Febrile seizures - symptoms, signs, diagnosis and treatment

Symptoms, signs, diagnosis and treatment of febrile seizures

Symptoms, signs, diagnosis and treatment of febrile seizures

Febrile seizures

 

 

Febrile seizures develop in children under 6 years of age with an increase in body temperature above 38 ° C, a history of afebrile seizures and other possible causes. The diagnosis is clinical, it is made after the exclusion of other possible causes. Treatment of convulsions lasting less than 15 minutes is supportive. If the seizures continue for 15 minutes or more, treatment includes lorazepam intravenously and, in the absence of the effect, phosphonitoin intravenously. As a rule, prolonged maintenance drug therapy is not indicated.

 

Febrile seizures occur in approximately 2–5% of children under 6 years of age; in most cases the age of children is from 6 to 18 months. Simple febrile convulsions last less than 15 minutes and occur without focal symptoms, and if they occur in series, the total duration is less than 30 minutes.Complicated febrile seizures last more than 15 minutes, with focal symptoms or post-attack paresis, or convulsive seizures occur in series with a total duration of more than 30 minutes. Most febrile seizures are simple.

 

Febrile seizures occur against the background of bacterial or viral infections. They also sometimes develop after some vaccinations, such as DTP or trivaccine. Genetic and familial factors may increase susceptibility to febrile seizures. Monozygous twins have a significantly higher concordance than dizygotic ones.

 

Febrile seizures - symptoms, signs, diagnosis

 

 

Often, febrile convulsions occur during the initial rise in temperature, and most of them develop in the first 24 hours of fever. Characterized by generalized convulsions; in most cases, clonic convulsions, however, some appear as periods of atonic or tonic body position.

 

Convulsions are diagnosed as febrile after exclusion of other causes. Fever can also provoke seizures in children with episodes of afebrile convulsions in the anamnesis; in such cases it is not febrile convulsions, since the child already had a predisposition to convulsions.If a child is younger than 6 months old, he has meningeal signs or signs of CNS depression or convulsions developed after several days of febrile fever, you should take a spinal fluid for examination to rule out meningitis and encephalitis. Sometimes it is necessary to conduct laboratory tests for metabolic disorders or metabolic diseases. The level of glucose, sodium, calcium, magnesium, phosphorus, and liver and kidney function should be determined if a child has recently had diarrhea, vomiting, or a low fluid intake; if there are signs of dehydration or swelling, or in the case of complex febrile seizures. CT or MRI of the brain should be assigned if there are focal neurological symptoms or signs of increased intracranial pressure. EEG usually does not allow to identify a specific cause or predict the recurrence of seizures; its holding is not recommended after the first attack of febrile convulsions in children with normal results of neurological examination. You should think about the appointment of EEG after complex or recurrent febrile seizures.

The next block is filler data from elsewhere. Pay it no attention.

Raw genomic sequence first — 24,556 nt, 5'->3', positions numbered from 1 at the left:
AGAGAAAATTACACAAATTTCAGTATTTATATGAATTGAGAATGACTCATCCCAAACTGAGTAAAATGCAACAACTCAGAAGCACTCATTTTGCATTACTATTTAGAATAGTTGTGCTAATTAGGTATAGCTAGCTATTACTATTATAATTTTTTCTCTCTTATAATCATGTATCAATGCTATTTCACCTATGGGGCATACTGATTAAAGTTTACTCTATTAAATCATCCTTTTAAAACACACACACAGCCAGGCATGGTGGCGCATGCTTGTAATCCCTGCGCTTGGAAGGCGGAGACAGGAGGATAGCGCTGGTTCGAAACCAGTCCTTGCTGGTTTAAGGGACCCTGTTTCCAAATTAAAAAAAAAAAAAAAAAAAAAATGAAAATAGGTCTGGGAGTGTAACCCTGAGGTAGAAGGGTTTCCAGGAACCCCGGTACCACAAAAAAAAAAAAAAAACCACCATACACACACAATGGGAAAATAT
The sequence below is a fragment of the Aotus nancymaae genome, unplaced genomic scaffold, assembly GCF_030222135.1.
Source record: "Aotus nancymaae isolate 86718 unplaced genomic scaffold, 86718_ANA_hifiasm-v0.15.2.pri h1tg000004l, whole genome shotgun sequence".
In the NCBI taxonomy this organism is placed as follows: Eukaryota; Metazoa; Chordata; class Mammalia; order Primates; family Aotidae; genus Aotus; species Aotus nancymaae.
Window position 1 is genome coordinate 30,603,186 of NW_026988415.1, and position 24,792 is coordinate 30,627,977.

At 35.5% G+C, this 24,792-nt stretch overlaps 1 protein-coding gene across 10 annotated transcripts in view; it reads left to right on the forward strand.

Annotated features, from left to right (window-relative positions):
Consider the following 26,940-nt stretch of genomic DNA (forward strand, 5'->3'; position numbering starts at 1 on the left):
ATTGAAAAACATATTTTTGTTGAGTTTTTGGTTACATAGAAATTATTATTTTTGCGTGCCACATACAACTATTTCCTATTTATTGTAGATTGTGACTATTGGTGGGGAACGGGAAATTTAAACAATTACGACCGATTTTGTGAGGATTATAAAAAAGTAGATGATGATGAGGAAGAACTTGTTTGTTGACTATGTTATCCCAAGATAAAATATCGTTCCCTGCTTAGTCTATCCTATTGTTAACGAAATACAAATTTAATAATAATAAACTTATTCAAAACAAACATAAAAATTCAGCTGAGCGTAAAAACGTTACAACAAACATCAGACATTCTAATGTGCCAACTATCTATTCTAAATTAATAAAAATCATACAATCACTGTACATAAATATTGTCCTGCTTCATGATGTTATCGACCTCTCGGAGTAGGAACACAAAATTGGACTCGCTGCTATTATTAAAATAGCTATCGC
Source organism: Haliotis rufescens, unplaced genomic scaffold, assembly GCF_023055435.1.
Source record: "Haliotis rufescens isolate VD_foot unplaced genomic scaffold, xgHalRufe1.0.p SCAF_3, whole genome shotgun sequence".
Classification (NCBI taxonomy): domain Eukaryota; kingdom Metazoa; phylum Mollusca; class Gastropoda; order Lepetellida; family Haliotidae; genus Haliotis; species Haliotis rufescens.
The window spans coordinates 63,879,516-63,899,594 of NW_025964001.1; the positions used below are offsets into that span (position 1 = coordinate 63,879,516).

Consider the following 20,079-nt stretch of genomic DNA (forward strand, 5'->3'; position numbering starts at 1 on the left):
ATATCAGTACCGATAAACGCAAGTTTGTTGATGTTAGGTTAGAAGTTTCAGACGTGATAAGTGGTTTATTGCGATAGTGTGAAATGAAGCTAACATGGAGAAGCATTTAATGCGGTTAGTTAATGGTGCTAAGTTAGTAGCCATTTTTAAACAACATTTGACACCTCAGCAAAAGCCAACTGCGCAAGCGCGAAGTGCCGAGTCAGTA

Febrile seizures - prognosis and treatment

 

 

The overall frequency of repeated episodes is about 35%. The probability of recurrence is higher if the child is younger than 1 year in the first episode of seizures or the child has first-degree relatives who have febrile seizures. The likelihood of afebrile seizure syndrome after febrile seizures is about 2-5%.

 

Supporting treatment with an attack duration of less than 15 minutes. Seizures lasting more than 15 minutes require the use of drugs to stop them, with careful monitoring of the state of hemodynamics and respiration. It may be necessary to intubate the trachea if the response to the drugs is not fast and the seizures continue.

 

Preparations are usually administered intravenously, using short-acting benzo-diazepines. Phosphenithoin 15–20 mg PE / kg can be administered after 15 minutes if seizures continue. Rectal gel of diazepam 0.5 mg / kg can be administered once, and then repeated after 20 minutes if lorazepam can not be administered intravenously.

 

Supportive drug therapy to prevent recurrent episodes of febrile seizures or the development of febrile seizures is usually not indicated unless the child has had multiple or prolonged episodes of seizures.



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